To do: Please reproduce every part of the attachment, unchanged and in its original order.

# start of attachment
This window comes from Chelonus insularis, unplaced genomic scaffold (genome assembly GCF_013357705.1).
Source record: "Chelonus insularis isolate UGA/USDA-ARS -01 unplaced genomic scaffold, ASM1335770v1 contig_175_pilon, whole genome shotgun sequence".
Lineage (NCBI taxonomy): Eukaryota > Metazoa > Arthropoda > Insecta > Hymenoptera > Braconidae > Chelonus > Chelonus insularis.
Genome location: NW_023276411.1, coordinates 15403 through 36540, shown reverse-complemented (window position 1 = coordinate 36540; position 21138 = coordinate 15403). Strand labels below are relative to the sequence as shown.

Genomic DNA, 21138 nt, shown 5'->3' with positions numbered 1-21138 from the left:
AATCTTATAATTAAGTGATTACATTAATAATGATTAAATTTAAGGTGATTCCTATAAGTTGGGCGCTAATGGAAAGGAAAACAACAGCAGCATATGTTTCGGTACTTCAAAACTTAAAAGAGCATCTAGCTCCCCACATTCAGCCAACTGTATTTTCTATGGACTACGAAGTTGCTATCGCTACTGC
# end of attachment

This window comes from Chelonus insularis, unplaced genomic scaffold (genome assembly GCF_013357705.1).
Source record: "Chelonus insularis isolate UGA/USDA-ARS -01 unplaced genomic scaffold, ASM1335770v1 contig_175_pilon, whole genome shotgun sequence".
Lineage (NCBI taxonomy): Eukaryota > Metazoa > Arthropoda > Insecta > Hymenoptera > Braconidae > Chelonus > Chelonus insularis.
Genome location: NW_023276411.1, coordinates 15403 through 36540, shown reverse-complemented (window position 1 = coordinate 36540; position 21138 = coordinate 15403). Strand labels below are relative to the sequence as shown.

Genomic DNA, 21138 nt, shown 5'->3' with positions numbered 1-21138 from the left:
AATCTTATAATTAAGTGATTACATTAATAATGATTAAATTTAAGGTGATTCCTATAAGTTGGGCGCTAATGGAAAGGAAAACAACAGCAGCATATGTTTCGGTACTTCAAAACTTAAAAGAGCATCTAGCTCCCCACATTCAGCCAACTGTATTTTCTATGGACTACGAAGTTGCTATCGCTACTGC